American don’t live as long as people in most other high-income countries. Heart disease and cancer are two of the most common preventable chronic diseases in the United States. An unhealthy lifestyle increases your risk for these and other chronic diseases that can lead to an early death.
To explore the effects of healthy habits on Americans’ health and lifespan, a team of scientists led by Frank Hu at the Harvard T.H. Chan School of Public Health analyzed data from more than 78,000 women and 44,000 men who participated in two nationwide surveys: the Nurses’ Health Study (NHS) and the Health Professionals Follow-up Study (HPFS). They used other data from the Centers for Disease Control and Prevention to estimate the distribution of lifestyle choices and death rates across the U.S. population. The research was supported in part by NIH’s National Heart Lung and Blood Institute (NHLBI) and National Cancer Institute (NCI). Results were published online in Circulation on April 30, 2018.
The team collected data on five different low-risk lifestyle factors and compared health outcomes for those who adopted all five with those who didn’t adopt any. The five factors included maintaining a healthy eating pattern (getting the daily recommended amounts of vegetables, fruit, nuts, whole grains, polyunsaturated fatty acids, and omega-3 fatty acids and limiting red and processed meats, beverages with added sugar, trans fat, and sodium); not smoking; getting at least 3.5 hours of moderate to vigorous physical activity each week; drinking only moderate amounts of alcohol (one drink or less per day for women or two drinks or less per day for men); and maintaining a normal weight (body mass index between 18.5 and 24.9). The researchers also collected information about the participants’ medical history, such as heart disease, cancer, and diabetes, as well as when they died.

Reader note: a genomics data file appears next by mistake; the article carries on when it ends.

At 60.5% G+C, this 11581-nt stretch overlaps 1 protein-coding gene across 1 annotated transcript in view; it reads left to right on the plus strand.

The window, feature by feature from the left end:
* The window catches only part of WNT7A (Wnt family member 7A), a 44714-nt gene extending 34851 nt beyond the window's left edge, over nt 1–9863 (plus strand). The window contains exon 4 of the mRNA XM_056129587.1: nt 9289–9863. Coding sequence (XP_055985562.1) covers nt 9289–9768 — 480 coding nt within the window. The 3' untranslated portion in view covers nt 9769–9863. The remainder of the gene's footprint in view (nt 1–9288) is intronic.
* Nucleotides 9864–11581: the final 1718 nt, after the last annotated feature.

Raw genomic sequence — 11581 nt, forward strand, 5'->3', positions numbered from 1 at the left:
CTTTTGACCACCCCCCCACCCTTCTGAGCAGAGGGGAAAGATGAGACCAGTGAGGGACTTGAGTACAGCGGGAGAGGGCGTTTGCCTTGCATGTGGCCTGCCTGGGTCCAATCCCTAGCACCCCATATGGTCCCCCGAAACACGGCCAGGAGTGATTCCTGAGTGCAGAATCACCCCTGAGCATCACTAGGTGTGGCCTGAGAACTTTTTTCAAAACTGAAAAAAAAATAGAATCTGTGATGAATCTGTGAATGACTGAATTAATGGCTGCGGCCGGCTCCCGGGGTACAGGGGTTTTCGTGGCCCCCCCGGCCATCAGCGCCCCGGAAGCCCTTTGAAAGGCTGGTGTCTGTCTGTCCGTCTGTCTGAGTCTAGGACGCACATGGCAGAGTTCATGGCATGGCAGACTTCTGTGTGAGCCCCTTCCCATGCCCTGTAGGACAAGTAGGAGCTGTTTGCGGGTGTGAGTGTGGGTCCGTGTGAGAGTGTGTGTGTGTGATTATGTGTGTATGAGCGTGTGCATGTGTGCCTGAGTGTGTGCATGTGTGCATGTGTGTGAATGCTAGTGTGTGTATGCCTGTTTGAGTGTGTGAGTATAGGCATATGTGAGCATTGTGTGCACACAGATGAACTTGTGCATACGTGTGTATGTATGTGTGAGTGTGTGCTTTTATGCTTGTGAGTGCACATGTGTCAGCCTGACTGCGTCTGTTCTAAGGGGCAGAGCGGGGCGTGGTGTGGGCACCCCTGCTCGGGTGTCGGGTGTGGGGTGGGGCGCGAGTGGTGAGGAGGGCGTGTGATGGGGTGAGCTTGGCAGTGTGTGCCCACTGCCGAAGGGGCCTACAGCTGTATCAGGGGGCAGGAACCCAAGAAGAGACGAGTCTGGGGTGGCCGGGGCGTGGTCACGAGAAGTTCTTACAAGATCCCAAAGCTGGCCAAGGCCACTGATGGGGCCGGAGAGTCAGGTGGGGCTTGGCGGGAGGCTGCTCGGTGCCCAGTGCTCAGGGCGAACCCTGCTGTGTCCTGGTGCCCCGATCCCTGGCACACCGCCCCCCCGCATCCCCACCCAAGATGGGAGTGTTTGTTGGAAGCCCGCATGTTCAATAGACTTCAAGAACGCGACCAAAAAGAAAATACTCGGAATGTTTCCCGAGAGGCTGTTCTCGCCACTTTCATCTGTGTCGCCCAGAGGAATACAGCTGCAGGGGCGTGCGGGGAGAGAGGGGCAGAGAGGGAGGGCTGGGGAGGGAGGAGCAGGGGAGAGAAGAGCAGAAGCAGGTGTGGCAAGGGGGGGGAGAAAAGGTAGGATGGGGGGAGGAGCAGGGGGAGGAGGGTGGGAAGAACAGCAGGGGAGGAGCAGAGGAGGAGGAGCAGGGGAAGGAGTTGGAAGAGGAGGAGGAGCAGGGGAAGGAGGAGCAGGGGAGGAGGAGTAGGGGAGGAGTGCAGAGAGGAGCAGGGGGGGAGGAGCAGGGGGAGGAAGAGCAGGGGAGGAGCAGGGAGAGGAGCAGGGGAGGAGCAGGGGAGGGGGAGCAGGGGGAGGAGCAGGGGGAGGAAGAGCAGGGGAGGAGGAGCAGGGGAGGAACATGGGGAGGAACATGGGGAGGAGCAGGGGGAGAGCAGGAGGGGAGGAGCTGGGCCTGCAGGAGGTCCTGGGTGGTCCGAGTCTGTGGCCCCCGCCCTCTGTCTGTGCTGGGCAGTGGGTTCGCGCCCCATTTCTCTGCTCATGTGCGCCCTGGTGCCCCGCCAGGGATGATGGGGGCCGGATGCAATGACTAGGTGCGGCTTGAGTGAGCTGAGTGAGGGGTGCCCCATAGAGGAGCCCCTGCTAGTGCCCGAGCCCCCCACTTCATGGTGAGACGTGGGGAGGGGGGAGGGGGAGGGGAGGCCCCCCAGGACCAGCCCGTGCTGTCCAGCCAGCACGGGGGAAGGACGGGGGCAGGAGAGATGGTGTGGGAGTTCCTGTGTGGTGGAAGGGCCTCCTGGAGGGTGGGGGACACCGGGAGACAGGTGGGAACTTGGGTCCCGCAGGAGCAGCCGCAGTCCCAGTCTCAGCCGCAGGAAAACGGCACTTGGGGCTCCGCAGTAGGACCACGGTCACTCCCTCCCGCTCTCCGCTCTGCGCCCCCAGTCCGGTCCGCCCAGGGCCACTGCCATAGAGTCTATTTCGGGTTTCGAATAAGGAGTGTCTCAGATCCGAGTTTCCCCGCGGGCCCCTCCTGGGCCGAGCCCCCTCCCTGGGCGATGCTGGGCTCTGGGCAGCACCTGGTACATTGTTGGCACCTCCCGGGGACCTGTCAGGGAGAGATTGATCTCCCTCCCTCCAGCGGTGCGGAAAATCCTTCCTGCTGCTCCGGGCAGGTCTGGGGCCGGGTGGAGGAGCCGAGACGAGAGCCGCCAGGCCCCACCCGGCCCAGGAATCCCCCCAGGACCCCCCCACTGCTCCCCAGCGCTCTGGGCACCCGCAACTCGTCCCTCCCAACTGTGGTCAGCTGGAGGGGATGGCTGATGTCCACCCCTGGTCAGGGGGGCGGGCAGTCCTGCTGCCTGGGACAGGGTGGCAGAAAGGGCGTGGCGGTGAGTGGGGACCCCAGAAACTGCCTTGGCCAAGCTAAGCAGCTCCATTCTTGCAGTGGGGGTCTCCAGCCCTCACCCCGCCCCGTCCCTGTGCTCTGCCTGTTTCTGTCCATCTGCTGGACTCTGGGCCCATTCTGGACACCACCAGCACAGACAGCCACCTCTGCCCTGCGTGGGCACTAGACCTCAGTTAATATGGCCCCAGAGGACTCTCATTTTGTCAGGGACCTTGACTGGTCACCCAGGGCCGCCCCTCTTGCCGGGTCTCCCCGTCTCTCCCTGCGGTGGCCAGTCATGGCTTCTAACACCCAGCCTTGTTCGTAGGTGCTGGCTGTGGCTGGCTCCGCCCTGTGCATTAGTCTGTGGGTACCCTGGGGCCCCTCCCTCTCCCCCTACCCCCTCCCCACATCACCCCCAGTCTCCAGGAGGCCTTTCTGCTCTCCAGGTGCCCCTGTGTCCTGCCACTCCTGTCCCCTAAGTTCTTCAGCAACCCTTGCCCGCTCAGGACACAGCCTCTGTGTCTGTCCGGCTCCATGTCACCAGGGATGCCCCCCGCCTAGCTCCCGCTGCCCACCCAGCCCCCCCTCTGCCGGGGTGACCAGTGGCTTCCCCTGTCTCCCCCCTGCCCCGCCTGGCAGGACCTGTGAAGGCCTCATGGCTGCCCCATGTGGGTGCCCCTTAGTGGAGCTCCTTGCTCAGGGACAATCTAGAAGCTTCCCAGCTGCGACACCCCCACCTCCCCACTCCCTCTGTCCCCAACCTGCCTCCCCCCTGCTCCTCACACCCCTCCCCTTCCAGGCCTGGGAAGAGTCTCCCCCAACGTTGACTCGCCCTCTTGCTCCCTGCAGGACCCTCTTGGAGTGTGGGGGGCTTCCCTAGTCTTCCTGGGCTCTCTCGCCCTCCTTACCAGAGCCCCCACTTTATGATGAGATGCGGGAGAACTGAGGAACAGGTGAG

At age 50, women who didn’t adopt any of the five healthy habits were estimated to live on average until they were 79 years old and men until they were 75.5 years. In contrast, women who adopted all five healthy lifestyle habits lived 93.1 years and men lived 87.6 years.
Independently, each of the five healthy lifestyle factors significantly lowered the risk of total death, death from cancer, and death from heart disease.
“This study underscores the importance of following healthy lifestyle habits for improving longevity in the U.S. population,” Hu says. “However, adherence to healthy lifestyle habits is very low. Therefore, public policies should put more emphasis on creating healthy food, built, and social environments to support and promote healthy diet and lifestyles.”